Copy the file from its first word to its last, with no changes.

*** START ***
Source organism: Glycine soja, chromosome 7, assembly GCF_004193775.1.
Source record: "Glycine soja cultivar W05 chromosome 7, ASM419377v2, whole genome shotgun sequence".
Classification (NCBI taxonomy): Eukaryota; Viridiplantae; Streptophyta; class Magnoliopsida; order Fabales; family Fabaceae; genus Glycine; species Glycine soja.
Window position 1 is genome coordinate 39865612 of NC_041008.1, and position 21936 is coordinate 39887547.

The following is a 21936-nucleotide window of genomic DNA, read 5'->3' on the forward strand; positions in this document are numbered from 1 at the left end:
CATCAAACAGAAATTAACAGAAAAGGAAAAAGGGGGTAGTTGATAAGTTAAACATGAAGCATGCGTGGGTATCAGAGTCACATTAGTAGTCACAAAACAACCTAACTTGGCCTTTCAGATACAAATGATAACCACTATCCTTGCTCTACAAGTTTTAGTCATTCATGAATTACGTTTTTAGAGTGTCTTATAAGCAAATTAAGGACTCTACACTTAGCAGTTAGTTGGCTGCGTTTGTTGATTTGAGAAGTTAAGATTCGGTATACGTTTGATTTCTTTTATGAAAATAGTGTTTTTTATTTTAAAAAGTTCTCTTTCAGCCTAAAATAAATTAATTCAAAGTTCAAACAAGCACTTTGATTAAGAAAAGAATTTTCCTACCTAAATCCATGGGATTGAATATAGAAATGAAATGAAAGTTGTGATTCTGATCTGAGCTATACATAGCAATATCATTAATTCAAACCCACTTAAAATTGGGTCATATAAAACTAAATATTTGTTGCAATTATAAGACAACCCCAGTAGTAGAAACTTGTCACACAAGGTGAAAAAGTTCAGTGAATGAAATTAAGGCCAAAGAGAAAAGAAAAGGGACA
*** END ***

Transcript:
Source organism: Glycine soja, chromosome 7, assembly GCF_004193775.1.
Source record: "Glycine soja cultivar W05 chromosome 7, ASM419377v2, whole genome shotgun sequence".
Classification (NCBI taxonomy): Eukaryota; Viridiplantae; Streptophyta; class Magnoliopsida; order Fabales; family Fabaceae; genus Glycine; species Glycine soja.
Window position 1 is genome coordinate 39865612 of NC_041008.1, and position 21936 is coordinate 39887547.

The following is a 21936-nucleotide window of genomic DNA, read 5'->3' on the forward strand; positions in this document are numbered from 1 at the left end:
CATCAAACAGAAATTAACAGAAAAGGAAAAAGGGGGTAGTTGATAAGTTAAACATGAAGCATGCGTGGGTATCAGAGTCACATTAGTAGTCACAAAACAACCTAACTTGGCCTTTCAGATACAAATGATAACCACTATCCTTGCTCTACAAGTTTTAGTCATTCATGAATTACGTTTTTAGAGTGTCTTATAAGCAAATTAAGGACTCTACACTTAGCAGTTAGTTGGCTGCGTTTGTTGATTTGAGAAGTTAAGATTCGGTATACGTTTGATTTCTTTTATGAAAATAGTGTTTTTTATTTTAAAAAGTTCTCTTTCAGCCTAAAATAAATTAATTCAAAGTTCAAACAAGCACTTTGATTAAGAAAAGAATTTTCCTACCTAAATCCATGGGATTGAATATAGAAATGAAATGAAAGTTGTGATTCTGATCTGAGCTATACATAGCAATATCATTAATTCAAACCCACTTAAAATTGGGTCATATAAAACTAAATATTTGTTGCAATTATAAGACAACCCCAGTAGTAGAAACTTGTCACACAAGGTGAAAAAGTTCAGTGAATGAAATTAAGGCCAAAGAGAAAAGAAAAGGGACA